Finish Him! Where have all the Fatalities Gone?

Bill Loguidice's picture

Author: Mathew Tschirgi
Editing: Cecil Casey, Matt Barton, Bill Logiduce
Online Layout: Cecil Casey, David Torre
Screenshots: Cecil Casey, David Torre

Mortal Kombat 2 - Fatality
Fatality from Mortal Kombat 2 (Arcade)
©1993 Midway

Fighting games are still a fairly popular video game genre. Mortal Kombat: Deception managed to become Midway's fastest selling games selling over a million units. Despite their popularity, fighting games are a genre that has shown little innovation over time. Sure, they have moved from 2-D to 3-D, but basic game play mechanics have remained virtually unchanged. We're going to examine the lack of innovation in the Street Fighter and Mortal Kombat franchises, then take a closer look at a trio of fighting games that tend to innovate instead of merely replicate what has come before: One Must Fall: 2097, Bushido Blade, and Super Smash Bros.

Before we begin, I'd like to give my definition of a fighting game. Fighting games are so varied that they should be classified into three different sub-genres. 2-D Fighters, like Capcom's Street Fighter franchise, are games in which your avatar has to fight against computer/human avatars one-on-one in an arena in a 2-D environment. 3-D Fighters, like Namco's Soul Calibur franchise, are games in which your avatar has to fight against computer/human opponents one-on-one in an arena within a 3-D environment. Beat-em-Ups, like Capcom's Final Fight franchise, are games in which your avatar has to fight against multiple avatars in a series of levels in either a 2-D or 3-D environment.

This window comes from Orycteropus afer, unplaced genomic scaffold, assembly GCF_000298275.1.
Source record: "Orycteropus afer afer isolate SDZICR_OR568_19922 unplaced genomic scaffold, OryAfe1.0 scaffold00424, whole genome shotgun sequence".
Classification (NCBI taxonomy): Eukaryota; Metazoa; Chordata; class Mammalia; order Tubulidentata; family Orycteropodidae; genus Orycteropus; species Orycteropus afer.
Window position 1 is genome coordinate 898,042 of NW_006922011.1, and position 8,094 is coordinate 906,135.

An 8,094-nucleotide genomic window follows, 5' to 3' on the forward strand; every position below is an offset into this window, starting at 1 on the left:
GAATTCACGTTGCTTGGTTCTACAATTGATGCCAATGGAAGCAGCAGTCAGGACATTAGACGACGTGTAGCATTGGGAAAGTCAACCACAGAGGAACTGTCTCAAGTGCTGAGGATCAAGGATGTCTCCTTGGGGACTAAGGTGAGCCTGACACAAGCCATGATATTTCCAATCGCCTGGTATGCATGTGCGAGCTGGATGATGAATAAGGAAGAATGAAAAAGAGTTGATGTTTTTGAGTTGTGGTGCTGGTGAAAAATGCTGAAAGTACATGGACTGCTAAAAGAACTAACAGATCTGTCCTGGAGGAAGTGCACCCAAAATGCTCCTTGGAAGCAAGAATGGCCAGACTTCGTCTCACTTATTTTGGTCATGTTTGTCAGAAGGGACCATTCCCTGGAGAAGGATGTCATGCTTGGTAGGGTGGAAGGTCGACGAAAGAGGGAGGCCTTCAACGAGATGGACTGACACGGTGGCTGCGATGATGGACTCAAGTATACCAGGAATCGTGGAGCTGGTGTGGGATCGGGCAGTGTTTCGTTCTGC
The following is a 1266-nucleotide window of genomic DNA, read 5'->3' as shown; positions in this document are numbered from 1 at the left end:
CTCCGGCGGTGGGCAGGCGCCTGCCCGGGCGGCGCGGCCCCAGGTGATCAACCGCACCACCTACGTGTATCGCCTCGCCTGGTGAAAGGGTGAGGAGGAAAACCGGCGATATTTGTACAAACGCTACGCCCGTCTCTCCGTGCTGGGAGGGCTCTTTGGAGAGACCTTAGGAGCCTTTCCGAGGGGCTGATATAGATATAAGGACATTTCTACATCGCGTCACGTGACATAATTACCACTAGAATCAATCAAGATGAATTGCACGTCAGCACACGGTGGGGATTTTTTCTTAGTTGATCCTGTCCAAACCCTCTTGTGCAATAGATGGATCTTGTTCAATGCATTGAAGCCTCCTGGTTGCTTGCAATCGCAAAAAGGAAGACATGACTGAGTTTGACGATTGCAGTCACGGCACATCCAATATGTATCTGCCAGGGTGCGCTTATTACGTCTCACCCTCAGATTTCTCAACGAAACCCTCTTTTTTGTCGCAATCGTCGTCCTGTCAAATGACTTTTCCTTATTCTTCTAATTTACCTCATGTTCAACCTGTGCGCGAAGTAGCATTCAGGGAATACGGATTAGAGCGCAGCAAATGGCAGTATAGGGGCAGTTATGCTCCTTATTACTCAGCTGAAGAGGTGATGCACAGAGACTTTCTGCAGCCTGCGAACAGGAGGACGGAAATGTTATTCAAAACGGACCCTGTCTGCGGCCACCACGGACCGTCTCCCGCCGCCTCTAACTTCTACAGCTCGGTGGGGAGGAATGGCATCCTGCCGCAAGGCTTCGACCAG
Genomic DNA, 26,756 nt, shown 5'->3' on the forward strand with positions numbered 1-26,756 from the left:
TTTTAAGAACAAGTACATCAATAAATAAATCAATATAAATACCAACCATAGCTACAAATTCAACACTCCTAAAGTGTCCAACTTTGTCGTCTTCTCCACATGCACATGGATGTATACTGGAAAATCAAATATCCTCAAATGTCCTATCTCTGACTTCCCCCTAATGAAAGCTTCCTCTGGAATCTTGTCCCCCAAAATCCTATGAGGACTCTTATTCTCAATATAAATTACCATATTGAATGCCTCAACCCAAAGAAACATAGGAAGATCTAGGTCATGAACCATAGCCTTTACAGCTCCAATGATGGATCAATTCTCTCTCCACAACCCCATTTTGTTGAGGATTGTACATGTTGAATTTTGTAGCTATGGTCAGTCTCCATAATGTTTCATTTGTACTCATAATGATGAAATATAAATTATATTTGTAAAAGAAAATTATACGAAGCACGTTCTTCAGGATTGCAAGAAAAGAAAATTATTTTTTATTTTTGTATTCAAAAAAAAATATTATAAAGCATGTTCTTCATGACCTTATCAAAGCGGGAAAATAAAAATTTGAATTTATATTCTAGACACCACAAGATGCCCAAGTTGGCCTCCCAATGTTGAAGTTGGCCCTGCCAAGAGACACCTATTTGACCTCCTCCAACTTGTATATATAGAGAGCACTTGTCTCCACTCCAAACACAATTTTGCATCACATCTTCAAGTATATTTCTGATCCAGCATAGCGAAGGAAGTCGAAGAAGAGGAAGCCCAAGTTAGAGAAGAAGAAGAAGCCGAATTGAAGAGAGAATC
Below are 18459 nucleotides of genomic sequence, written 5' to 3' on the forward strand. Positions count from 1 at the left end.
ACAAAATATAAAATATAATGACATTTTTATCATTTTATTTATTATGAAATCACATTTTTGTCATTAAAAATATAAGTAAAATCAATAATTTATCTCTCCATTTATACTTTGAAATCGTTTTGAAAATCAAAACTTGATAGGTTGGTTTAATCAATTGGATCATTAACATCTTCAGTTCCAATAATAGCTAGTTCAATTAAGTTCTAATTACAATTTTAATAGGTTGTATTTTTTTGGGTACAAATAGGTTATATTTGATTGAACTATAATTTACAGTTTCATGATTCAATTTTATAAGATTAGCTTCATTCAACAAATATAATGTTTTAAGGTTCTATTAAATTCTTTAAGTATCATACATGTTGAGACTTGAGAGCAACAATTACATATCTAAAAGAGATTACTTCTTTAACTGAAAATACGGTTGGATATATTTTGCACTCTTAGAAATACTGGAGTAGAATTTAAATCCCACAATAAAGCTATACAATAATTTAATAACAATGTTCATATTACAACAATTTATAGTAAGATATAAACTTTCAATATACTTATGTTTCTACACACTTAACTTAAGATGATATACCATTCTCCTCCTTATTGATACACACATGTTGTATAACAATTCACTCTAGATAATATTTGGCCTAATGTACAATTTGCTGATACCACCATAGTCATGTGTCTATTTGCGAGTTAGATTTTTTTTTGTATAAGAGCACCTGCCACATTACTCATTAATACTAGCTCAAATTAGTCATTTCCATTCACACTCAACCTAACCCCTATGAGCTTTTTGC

This article is going to focus on 2-D and 3-D Fighters. Try not to be too upset if your favorite game isn't covered-if you want to suggest a good game that I might have glanced over, please do so with the instant feedback option at the end of the article or send me an e-mail.